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XXL Crew of rebel artists present new exhibition after 20-year pause

In 1995, a group of young artists declared their presence in cultural life with a manifesto in which they broke away with tradition and took the initiative of creating new Bulgarian art. They showcased their innovative ideas in two exhibitions in the 1990s. Twenty years later, under the name "XXL", the artists reunite to trace the imprint of time in their paintings. The exhibition "New Bulgarian Painting III" is located in Oborishte 5 Gallery and Hall in Sofia and will continue until March 3.


"It was important to distinguish ourselves from the so-called Bulgarian avant-garde, who were not adequate to the time and their works had too playful and decorative character,” artist Ivan Kyuranov says. “In the 1990s, painting seemed stagnant and denied as a medium because it was exploited for too long and with the exhibition ‘New Bulgarian Painting 1’, which took place in 1996 on the idea of Houben Tcherkelov, we wanted to show that painting can be conceptualized and used as a modern means of expression. All these years, we have been practically participating in the rehabilitation of painting."

In the mid-1990s, the new Bulgarian artists focused on social topics, using modern means of expression such as video, installations, photography. Interesting works that are very different than those of the previous generation of artists were born.
Artist Petko Durmana compares the then "overthrow" of painting to Francis Fukuyama's “The End of History.” According to the American sociologist, liberal democracy and the free market were the endpoint of the socio-cultural evolution of humanity. "A quarter of a century later, however, we're back to the Cold War and painting is the most powerful and important medium," he adds. After years of exploring technology and new media, today Petko Durmana defines his works as "post-technological painting". He presents square-shaped paintings "because they're Instagram friendly."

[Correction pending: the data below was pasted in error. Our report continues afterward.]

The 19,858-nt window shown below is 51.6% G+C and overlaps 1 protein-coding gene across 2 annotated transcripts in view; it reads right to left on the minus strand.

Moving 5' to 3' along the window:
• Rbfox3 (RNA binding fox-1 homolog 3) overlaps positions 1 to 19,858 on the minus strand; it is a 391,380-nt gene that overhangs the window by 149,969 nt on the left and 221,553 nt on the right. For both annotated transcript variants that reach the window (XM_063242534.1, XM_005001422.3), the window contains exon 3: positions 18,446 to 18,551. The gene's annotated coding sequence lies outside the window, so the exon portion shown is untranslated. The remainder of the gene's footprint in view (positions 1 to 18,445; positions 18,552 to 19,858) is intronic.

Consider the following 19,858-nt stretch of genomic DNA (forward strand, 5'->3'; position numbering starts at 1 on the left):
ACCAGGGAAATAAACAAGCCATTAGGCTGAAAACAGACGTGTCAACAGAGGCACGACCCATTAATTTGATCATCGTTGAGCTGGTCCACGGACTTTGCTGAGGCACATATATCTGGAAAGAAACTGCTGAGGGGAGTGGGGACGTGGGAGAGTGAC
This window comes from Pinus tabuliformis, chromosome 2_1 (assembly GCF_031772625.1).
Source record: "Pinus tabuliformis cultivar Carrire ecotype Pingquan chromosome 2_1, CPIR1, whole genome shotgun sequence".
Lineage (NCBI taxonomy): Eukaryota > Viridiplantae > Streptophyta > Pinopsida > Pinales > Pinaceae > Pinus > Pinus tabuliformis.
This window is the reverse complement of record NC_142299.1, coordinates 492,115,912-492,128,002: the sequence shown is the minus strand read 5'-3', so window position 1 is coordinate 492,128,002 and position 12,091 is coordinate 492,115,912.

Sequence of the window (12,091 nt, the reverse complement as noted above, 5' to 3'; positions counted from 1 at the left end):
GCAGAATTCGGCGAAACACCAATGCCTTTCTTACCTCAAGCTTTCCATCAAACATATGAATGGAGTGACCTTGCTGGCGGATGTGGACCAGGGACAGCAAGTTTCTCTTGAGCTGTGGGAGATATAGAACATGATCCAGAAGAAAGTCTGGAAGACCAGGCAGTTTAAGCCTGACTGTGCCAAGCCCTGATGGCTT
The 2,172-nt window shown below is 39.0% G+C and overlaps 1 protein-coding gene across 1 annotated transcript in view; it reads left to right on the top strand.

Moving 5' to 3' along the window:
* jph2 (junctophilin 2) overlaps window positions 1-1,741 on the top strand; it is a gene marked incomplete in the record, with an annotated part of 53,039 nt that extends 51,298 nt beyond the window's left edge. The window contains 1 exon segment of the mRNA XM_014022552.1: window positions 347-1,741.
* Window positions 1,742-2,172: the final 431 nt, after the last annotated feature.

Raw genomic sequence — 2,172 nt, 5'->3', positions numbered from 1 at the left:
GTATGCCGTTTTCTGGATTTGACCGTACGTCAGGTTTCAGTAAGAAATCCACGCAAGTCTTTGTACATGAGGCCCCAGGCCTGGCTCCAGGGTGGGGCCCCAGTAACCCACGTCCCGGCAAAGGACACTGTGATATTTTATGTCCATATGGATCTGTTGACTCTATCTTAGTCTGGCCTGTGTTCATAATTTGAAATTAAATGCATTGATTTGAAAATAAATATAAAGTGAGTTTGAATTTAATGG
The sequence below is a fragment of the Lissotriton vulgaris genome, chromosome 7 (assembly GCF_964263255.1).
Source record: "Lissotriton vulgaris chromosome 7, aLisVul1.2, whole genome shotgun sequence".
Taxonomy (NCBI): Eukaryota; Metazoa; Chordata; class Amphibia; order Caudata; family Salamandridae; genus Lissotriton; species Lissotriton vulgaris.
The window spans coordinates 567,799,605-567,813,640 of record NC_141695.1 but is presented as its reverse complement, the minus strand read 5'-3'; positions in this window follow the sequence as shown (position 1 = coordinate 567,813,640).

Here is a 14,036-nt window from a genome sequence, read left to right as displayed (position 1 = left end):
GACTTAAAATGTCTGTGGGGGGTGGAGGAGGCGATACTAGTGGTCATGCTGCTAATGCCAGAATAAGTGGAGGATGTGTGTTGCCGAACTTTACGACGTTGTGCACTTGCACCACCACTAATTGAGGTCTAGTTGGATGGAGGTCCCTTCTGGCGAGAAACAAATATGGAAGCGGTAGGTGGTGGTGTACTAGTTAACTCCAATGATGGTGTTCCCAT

"In fact, these are two paintings as one is on top of the other and the bottom one can only be seen with technological means," he says. “In the whole ‘undercover’ series, I create a realistic foundation that is somewhat similar to socialist realism, while on top I place poster messages about the actual reality. That is how in ‘Tsar Bomba’ you see Vladimir Putin’s depicted on a bomb and his crown is its stabilizer, while Stalin is painted below. The picture "Hey, Iran", on the other hand, shows the Mickey Mouse badge worn during the 1979-81 hostage crisis in Tehran and underneath is Donald Trump, who has restarted confrontation with Iran. The idea is that history repeats itself, and I place the tragedy as a foundation and the farce is above.”

Although they have taken their own paths and developed their art differently, all artists of the XXL group remain true to the contemporary approach to painting. This is evident in their works, saturated with pop-art elements, conceptual practices, and blending photography and painting. Despite created with different techniques and styles, the works easily interact with each other.

Еnglish version: Alexander Markov

Photos: Diana Tsankova

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